An exploration and understanding of such framing stories requires three crucial elements: ecological literacy, understanding social and political systems, and finally understanding the human condition. The K–12 education curriculum includes these, but in separate arenas. Students have access to classes that include ecology as a portion of the study. Students are required to take social studies courses to explore social and political issues. Literature and art classes are provided to explore the human condition. But a crucial intellectual skill of the individuals I studied was the ability to integrate these areas. The K–12 curriculum should do the same. This might include a shift from cellular and molecular biology to a science curriculum founded on environmental studies – by nature an integrated science – and thus focused on understanding how humans interact with the natural world (biological and physical). Such a curriculum would take a systems approach to understanding the relationships of humans and their institutions with each other and within ecological systems and, finally, would include a study of the human condition through literature. These topics should be explored together, not separately, because they are interdependent and interconnected.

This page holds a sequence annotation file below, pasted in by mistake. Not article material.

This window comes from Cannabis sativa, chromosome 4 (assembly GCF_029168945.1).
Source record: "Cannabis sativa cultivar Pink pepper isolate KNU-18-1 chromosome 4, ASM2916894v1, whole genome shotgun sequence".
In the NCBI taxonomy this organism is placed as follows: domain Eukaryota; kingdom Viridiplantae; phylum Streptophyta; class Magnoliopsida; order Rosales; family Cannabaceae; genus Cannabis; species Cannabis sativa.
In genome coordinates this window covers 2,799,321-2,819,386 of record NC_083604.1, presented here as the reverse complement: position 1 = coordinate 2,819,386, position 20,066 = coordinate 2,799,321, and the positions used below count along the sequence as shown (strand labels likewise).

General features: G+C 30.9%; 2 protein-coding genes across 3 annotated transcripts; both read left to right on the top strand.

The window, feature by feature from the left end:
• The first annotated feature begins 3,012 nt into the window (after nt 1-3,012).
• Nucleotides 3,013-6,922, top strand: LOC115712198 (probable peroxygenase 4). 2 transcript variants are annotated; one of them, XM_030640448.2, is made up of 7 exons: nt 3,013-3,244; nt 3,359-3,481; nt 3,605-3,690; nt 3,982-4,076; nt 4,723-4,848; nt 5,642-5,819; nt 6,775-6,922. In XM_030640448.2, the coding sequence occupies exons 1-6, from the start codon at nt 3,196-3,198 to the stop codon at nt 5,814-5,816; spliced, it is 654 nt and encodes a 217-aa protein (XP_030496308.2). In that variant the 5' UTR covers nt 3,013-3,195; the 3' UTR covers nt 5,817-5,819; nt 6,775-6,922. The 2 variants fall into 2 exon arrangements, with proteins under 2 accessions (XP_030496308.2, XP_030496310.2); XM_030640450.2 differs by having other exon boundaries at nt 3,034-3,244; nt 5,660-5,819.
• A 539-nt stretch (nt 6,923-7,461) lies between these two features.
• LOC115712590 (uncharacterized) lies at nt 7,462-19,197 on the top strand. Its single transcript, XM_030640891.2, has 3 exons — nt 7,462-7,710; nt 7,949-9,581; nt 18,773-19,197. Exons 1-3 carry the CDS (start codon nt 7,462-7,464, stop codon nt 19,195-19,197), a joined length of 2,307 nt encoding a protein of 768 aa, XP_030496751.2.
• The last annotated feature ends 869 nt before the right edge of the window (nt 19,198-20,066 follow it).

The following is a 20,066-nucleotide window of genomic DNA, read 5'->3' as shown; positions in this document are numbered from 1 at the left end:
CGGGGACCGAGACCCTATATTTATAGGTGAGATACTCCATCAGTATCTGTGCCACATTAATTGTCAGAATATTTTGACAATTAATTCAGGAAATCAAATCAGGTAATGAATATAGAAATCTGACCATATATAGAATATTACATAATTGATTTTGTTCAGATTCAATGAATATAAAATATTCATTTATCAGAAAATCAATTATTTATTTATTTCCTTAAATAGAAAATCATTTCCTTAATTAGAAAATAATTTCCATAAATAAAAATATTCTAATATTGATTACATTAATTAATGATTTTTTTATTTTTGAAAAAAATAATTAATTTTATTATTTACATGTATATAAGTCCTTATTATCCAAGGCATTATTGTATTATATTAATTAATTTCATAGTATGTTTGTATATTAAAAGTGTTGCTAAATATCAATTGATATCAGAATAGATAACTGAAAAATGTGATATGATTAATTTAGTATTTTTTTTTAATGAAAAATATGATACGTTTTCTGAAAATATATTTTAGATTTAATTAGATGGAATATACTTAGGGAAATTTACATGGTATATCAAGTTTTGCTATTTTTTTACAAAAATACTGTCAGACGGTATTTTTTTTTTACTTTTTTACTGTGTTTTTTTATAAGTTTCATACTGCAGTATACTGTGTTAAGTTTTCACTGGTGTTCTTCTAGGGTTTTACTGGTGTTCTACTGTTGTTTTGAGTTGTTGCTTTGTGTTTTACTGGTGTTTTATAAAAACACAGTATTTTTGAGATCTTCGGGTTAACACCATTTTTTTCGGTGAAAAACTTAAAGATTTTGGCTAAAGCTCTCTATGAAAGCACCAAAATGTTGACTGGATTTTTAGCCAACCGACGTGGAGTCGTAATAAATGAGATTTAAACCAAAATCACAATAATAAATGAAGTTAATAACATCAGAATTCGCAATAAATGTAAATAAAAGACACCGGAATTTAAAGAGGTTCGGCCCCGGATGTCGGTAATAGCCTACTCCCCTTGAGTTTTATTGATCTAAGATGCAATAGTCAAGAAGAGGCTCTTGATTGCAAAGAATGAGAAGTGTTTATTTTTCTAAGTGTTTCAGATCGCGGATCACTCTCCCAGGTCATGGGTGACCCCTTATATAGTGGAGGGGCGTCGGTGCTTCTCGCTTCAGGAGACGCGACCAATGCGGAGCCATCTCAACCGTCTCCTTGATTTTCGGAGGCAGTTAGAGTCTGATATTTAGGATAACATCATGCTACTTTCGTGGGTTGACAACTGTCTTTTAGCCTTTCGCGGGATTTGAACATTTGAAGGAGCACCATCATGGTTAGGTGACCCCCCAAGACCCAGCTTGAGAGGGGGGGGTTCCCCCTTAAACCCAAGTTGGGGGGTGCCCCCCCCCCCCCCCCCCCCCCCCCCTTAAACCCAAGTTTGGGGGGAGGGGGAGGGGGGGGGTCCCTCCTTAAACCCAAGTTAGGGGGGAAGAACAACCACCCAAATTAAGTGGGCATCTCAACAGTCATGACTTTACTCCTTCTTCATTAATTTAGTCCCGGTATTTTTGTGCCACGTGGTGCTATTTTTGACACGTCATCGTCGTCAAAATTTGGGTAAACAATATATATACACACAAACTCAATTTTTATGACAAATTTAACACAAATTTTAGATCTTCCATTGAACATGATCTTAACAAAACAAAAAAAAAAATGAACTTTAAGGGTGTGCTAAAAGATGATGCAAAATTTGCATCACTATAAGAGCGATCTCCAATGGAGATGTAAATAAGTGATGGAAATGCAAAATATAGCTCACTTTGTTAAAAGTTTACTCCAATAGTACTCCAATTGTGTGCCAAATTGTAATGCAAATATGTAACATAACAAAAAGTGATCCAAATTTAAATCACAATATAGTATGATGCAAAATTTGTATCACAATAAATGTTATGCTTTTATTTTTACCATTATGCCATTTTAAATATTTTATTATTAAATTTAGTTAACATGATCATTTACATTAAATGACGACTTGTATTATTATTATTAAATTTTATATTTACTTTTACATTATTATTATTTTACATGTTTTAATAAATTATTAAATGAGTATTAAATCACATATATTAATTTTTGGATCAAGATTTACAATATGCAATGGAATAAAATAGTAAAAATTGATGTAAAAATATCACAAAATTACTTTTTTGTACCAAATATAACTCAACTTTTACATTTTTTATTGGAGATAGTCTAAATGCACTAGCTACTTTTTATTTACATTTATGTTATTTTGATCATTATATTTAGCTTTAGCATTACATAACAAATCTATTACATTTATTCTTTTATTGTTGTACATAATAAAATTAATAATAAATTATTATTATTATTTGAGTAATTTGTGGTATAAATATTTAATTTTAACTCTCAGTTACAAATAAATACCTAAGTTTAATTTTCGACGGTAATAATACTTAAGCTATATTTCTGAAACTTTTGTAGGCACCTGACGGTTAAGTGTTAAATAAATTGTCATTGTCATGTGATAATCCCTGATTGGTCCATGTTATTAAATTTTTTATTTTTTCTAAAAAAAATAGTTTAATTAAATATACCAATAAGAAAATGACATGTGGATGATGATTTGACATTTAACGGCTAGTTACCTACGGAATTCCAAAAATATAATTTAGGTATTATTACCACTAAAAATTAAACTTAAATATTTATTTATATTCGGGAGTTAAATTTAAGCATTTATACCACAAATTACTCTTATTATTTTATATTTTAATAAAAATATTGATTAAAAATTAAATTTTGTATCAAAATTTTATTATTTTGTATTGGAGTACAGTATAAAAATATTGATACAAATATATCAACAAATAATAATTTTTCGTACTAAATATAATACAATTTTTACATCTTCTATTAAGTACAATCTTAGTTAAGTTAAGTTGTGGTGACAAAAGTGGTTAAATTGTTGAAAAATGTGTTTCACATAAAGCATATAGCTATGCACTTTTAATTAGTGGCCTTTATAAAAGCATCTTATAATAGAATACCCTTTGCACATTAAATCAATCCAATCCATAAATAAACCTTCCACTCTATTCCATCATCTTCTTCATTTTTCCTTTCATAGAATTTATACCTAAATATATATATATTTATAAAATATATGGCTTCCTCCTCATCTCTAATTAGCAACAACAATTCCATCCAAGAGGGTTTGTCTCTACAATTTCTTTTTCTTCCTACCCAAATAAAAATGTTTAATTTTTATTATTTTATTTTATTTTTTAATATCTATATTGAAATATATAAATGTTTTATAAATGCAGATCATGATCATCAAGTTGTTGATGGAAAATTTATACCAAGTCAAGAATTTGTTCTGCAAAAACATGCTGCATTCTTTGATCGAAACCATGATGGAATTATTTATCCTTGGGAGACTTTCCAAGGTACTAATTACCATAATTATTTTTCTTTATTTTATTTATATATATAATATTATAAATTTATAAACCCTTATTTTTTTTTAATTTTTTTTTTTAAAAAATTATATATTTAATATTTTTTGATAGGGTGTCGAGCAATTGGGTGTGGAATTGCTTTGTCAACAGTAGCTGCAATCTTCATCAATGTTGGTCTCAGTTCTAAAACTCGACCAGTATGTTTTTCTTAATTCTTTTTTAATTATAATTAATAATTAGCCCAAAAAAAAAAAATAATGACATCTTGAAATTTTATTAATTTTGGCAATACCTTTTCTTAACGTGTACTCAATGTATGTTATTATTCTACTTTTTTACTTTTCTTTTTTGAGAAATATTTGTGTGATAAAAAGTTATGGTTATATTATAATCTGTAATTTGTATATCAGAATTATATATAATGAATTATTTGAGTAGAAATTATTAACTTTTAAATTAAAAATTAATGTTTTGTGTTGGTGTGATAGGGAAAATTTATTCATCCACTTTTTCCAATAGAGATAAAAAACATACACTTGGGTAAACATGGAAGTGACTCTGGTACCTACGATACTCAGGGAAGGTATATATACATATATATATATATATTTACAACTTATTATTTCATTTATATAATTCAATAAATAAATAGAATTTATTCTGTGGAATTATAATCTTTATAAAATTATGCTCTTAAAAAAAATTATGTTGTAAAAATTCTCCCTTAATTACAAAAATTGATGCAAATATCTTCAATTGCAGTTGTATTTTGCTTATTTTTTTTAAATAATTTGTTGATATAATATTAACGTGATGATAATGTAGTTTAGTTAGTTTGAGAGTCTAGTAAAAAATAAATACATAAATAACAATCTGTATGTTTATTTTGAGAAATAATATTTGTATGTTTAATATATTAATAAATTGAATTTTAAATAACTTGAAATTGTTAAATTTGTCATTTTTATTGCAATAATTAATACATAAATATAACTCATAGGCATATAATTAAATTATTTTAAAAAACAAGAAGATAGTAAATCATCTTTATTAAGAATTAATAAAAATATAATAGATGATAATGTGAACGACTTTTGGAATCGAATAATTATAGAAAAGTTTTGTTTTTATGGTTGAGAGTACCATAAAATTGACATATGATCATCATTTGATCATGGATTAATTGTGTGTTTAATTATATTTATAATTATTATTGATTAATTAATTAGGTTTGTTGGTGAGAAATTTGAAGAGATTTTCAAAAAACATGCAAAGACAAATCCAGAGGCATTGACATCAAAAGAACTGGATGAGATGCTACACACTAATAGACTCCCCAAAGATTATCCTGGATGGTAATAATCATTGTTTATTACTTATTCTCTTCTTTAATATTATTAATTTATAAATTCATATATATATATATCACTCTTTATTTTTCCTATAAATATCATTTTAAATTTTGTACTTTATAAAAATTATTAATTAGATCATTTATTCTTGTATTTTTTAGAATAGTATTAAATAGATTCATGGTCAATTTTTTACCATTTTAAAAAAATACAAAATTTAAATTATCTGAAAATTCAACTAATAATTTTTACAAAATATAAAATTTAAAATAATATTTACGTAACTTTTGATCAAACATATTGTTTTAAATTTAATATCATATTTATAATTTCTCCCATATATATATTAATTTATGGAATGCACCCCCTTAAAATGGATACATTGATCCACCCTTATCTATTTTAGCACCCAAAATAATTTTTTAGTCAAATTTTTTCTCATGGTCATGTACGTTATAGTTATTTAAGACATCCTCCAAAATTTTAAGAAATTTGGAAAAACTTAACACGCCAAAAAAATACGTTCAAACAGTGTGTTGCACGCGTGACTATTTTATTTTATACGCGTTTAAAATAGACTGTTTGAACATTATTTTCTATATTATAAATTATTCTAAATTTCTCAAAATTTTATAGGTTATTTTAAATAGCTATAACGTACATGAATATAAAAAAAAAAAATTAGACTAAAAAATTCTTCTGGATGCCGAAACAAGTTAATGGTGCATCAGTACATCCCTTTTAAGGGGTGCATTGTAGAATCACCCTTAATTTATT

The focus of K–12 schools and their students is often on simply completing the necessary requirements to build a transcript to meet one of these goals: simple graduation and getting a job, or acceptance to the higher-education institution of their choice so that they can pursue the career of their choice. What if the goal were more focused on learning and living as an adult in the interconnected world? Education could be about personal discovery of interactions with other people and environments (Caduto, 1998; Chapman, 2007). This doesn't preclude jobs, careers, or college. But what would be the implications for curriculum design, courses offered, and assessments used if the focus were not on achieving the test scores and GPA necessary for acceptance into college, but instead on preparing students to answer this simple question: How ought you to live in the world ecologically, socially, politically, and personally?